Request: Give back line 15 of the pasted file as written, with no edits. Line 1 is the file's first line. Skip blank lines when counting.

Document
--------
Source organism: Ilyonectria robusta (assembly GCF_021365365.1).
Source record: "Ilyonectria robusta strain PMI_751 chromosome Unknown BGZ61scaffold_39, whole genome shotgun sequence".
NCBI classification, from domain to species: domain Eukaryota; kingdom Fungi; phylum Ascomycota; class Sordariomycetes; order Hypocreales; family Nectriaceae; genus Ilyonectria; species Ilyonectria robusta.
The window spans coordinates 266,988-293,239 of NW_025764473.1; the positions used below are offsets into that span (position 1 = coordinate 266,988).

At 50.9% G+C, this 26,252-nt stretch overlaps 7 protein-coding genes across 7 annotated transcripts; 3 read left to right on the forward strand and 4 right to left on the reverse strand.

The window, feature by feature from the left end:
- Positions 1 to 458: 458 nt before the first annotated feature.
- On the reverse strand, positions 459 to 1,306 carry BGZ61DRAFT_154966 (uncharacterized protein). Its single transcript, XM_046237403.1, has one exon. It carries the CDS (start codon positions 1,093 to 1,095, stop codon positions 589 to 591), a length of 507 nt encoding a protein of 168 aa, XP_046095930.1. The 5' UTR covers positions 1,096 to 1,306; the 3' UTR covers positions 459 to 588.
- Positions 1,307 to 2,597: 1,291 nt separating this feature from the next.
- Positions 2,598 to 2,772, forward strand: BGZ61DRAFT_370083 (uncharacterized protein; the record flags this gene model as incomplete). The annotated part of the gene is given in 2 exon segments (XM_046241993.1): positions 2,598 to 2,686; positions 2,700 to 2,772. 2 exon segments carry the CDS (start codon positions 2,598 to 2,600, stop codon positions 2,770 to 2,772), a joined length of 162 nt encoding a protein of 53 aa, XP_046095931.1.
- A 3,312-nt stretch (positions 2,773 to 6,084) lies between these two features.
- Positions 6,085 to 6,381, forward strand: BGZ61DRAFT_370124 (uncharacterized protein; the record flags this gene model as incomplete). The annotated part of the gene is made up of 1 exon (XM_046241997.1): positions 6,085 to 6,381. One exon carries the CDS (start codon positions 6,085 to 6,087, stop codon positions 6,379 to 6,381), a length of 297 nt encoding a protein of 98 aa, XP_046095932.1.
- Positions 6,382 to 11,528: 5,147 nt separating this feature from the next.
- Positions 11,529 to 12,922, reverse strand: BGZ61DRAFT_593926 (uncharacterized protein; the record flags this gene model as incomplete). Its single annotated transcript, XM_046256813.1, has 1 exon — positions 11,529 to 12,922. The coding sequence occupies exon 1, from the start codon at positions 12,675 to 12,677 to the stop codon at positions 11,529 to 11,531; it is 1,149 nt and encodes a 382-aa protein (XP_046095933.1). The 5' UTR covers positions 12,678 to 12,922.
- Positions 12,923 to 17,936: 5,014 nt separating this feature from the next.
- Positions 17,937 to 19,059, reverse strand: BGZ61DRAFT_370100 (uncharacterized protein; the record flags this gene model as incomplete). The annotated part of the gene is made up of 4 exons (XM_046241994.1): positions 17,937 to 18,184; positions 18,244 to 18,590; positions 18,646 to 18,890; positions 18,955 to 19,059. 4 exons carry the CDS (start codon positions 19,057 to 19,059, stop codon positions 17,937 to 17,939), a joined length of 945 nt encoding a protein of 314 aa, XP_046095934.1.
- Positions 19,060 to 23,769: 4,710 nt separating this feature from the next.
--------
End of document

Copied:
- Positions 12,923 to 17,936: 5,014 nt separating this feature from the next.